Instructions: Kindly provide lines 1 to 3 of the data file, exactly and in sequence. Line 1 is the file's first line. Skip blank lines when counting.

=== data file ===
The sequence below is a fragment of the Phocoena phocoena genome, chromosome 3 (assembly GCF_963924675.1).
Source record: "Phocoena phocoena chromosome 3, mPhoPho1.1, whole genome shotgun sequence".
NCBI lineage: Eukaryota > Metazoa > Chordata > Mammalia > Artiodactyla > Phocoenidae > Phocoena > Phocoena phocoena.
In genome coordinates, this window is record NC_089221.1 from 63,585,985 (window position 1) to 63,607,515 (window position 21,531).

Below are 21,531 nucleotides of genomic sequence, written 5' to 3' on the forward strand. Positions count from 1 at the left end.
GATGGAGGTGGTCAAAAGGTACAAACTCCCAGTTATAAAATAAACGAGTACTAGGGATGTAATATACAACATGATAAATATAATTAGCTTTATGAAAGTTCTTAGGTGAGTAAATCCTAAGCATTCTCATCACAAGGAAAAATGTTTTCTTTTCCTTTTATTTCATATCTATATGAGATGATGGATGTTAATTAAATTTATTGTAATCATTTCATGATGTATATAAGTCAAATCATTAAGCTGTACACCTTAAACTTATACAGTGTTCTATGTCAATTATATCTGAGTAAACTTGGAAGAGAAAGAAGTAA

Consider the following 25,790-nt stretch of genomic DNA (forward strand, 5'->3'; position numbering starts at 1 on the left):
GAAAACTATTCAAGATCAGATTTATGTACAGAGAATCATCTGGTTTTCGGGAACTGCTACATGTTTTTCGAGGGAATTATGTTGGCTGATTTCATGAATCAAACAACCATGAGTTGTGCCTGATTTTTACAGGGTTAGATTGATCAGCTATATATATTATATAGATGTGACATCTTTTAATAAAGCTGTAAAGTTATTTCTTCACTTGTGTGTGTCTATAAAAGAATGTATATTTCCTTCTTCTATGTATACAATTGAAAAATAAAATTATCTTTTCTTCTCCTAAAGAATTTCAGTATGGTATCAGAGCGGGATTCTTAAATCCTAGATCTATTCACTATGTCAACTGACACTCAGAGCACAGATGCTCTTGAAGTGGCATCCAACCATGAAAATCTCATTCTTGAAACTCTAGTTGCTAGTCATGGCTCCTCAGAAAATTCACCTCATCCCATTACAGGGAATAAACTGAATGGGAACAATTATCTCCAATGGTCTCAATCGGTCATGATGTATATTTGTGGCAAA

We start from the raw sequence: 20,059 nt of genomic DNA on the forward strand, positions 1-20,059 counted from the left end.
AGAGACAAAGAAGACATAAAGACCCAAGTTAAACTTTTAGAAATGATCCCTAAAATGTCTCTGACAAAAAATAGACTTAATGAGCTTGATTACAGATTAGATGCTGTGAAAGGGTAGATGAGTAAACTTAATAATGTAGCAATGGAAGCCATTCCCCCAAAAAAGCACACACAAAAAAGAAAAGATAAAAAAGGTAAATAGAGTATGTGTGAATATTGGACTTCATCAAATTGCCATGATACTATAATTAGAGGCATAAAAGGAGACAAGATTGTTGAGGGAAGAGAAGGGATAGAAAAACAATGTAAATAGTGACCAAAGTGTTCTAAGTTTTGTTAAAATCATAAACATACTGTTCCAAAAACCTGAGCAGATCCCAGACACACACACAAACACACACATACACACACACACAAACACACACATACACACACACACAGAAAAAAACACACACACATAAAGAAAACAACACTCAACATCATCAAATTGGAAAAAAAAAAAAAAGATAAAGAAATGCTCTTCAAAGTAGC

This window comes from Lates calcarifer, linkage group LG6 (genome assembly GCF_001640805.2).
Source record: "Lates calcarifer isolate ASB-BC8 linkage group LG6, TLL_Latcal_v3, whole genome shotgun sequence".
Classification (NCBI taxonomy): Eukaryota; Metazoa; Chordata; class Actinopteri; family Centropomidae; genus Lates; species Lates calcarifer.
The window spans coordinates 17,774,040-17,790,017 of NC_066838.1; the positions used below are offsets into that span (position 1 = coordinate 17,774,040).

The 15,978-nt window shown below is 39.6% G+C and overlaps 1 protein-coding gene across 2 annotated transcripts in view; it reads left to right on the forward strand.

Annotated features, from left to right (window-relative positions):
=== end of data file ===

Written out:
The sequence below is a fragment of the Phocoena phocoena genome, chromosome 3 (assembly GCF_963924675.1).
Source record: "Phocoena phocoena chromosome 3, mPhoPho1.1, whole genome shotgun sequence".
NCBI lineage: Eukaryota > Metazoa > Chordata > Mammalia > Artiodactyla > Phocoenidae > Phocoena > Phocoena phocoena.